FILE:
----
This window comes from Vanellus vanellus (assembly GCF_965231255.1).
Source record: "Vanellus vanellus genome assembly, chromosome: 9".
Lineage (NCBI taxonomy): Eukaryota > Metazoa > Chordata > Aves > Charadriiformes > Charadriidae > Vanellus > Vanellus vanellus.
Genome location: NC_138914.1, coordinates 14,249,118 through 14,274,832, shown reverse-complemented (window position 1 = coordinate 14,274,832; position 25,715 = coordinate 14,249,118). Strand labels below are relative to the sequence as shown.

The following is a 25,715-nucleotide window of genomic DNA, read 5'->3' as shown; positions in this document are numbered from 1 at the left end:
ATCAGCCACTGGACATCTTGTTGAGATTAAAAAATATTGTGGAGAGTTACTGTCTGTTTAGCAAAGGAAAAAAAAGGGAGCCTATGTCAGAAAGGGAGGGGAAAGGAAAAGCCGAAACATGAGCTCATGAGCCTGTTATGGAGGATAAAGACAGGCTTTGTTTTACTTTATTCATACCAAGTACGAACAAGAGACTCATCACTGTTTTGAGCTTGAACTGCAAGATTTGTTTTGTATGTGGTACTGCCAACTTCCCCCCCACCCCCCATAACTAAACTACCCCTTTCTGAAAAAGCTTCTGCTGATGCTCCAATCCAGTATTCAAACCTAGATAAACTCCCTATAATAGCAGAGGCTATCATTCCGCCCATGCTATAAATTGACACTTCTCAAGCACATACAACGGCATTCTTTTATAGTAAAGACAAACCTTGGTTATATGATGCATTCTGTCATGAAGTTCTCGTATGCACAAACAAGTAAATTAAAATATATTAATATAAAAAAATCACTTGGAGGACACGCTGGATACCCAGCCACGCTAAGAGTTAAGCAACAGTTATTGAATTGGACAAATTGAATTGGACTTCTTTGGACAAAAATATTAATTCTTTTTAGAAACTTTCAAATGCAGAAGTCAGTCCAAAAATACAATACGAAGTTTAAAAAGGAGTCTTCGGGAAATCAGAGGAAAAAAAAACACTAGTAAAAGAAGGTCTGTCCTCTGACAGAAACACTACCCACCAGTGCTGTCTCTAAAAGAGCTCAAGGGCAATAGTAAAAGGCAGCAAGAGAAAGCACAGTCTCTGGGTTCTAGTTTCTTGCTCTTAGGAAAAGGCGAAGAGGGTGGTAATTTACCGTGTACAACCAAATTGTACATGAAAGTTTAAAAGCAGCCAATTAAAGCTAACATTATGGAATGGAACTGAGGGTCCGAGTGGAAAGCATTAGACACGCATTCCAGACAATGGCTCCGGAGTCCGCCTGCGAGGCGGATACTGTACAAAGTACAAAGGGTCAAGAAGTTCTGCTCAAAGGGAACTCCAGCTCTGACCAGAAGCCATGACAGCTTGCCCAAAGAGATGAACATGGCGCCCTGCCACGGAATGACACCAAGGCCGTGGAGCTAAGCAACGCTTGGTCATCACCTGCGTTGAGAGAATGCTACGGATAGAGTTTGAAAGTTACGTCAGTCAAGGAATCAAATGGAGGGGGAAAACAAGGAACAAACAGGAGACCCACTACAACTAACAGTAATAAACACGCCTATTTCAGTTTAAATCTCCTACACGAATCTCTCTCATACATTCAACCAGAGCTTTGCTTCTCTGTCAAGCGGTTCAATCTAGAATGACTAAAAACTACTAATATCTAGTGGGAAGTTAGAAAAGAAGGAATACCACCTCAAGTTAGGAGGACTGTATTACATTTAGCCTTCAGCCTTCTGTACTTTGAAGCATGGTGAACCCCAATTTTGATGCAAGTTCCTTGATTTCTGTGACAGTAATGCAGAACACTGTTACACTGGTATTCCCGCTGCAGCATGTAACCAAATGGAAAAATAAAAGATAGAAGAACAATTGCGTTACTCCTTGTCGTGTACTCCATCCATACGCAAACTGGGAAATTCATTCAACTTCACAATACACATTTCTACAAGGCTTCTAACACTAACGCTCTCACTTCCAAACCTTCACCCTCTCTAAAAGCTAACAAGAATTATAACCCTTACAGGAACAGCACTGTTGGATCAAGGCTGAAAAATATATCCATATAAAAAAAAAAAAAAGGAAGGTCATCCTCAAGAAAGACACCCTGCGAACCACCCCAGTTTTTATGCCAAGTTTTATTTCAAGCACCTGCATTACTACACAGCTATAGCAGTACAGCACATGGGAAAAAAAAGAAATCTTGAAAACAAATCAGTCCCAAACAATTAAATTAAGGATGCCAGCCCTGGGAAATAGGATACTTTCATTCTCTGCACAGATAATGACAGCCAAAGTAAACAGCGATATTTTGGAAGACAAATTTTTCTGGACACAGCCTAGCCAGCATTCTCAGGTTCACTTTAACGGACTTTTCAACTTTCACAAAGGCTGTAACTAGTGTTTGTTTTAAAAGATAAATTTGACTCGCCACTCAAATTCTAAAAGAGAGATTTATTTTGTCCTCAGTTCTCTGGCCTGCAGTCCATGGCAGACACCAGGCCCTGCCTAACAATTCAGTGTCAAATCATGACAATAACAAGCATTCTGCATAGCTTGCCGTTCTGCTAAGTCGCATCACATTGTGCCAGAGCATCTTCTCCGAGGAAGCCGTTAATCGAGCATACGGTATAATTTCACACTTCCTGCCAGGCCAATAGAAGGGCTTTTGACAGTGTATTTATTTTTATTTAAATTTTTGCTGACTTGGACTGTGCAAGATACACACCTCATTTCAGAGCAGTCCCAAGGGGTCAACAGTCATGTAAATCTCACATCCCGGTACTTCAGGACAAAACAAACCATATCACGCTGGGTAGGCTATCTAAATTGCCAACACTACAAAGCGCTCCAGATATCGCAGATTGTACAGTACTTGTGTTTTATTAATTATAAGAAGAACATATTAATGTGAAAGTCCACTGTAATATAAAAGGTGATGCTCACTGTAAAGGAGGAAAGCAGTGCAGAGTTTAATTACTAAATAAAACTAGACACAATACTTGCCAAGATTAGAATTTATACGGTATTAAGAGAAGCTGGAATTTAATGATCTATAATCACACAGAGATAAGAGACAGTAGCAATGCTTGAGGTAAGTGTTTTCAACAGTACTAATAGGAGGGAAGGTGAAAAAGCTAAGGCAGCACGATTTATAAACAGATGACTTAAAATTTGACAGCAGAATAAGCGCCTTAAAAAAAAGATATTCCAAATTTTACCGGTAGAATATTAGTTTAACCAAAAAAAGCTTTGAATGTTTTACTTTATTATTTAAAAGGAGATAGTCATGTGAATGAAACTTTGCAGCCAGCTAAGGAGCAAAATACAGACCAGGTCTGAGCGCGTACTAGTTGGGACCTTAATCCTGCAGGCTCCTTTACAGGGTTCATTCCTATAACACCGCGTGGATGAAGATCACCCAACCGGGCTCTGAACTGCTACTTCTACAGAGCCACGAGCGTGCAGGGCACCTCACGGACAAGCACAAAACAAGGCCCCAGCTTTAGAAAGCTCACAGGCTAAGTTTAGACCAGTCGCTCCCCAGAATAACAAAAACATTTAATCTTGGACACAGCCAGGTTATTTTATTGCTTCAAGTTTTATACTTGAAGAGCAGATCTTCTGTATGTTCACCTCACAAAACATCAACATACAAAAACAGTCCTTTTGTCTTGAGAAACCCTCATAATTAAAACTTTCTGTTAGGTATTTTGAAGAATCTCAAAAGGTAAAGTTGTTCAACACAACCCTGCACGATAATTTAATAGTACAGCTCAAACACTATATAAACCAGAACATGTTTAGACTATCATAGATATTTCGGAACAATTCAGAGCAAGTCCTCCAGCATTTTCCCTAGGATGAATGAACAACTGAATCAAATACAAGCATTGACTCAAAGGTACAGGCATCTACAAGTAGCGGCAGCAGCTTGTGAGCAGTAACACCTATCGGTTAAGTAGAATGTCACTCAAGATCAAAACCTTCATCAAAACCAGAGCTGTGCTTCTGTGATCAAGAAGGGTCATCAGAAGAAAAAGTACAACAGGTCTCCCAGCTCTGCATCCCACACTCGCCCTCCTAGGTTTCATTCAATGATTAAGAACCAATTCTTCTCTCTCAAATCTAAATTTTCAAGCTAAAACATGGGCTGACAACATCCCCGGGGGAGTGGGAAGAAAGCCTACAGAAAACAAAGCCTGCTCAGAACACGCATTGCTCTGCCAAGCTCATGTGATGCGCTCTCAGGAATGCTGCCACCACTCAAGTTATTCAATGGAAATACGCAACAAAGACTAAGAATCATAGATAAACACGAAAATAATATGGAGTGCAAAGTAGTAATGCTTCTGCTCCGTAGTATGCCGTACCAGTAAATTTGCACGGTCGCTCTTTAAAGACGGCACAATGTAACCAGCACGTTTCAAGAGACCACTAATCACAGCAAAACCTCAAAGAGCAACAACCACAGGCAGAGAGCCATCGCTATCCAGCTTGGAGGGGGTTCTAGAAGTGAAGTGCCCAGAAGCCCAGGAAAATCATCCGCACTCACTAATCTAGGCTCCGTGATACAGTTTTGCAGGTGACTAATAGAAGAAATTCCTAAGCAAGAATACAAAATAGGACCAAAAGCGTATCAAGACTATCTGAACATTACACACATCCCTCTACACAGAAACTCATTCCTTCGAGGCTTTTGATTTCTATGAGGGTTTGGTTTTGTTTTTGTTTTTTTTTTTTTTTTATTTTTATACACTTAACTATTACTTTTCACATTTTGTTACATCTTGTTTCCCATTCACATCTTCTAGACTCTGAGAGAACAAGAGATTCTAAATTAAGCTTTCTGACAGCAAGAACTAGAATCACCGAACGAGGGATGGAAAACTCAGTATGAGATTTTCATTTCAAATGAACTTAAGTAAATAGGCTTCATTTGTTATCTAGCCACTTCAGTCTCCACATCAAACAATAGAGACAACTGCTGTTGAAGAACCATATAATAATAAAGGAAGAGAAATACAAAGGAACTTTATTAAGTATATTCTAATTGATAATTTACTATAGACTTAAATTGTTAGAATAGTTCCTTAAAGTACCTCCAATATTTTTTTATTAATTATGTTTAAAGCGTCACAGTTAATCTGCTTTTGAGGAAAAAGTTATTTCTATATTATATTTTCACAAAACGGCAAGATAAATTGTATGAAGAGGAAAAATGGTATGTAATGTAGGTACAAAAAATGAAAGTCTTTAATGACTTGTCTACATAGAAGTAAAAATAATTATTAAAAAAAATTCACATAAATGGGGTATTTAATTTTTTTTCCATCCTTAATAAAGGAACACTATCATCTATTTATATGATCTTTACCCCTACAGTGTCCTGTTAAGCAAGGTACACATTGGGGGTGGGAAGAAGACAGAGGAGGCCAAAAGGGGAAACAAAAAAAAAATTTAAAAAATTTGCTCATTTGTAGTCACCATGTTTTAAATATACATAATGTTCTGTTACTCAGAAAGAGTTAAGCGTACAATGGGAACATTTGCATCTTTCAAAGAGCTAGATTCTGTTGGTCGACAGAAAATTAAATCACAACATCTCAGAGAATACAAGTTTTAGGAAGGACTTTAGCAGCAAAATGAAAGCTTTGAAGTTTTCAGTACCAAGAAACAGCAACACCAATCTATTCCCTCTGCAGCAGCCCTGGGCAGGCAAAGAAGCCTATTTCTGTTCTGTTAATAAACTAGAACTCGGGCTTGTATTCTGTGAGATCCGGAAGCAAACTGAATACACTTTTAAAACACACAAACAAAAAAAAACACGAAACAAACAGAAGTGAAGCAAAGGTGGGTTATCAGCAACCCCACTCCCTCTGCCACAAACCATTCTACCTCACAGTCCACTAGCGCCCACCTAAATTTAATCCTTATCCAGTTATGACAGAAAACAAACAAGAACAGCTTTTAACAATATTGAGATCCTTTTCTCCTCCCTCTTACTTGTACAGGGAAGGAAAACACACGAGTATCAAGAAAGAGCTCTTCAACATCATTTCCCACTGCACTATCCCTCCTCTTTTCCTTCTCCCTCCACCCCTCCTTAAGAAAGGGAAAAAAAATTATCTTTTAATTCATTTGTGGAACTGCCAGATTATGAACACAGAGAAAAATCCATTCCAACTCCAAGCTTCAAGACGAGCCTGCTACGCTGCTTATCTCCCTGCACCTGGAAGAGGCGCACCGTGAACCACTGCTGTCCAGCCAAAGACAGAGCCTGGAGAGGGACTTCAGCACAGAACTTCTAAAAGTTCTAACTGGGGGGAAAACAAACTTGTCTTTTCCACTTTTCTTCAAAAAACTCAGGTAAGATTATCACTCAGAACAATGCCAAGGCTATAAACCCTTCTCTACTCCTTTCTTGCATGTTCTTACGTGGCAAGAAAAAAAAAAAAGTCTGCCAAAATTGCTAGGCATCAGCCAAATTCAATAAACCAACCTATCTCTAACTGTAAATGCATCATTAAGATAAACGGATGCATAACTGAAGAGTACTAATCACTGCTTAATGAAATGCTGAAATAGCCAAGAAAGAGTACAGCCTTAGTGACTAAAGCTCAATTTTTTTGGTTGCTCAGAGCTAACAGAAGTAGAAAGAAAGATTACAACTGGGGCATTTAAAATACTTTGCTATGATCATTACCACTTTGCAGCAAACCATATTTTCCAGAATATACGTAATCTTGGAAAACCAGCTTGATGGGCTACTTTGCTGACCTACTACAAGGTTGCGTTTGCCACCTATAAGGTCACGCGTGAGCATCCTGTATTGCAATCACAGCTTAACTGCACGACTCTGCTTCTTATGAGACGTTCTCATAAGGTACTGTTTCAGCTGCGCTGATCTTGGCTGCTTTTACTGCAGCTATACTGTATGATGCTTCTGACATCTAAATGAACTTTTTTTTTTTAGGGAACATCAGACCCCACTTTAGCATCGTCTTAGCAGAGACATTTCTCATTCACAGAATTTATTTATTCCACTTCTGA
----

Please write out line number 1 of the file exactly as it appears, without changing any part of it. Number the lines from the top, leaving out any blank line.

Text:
This window comes from Vanellus vanellus (assembly GCF_965231255.1).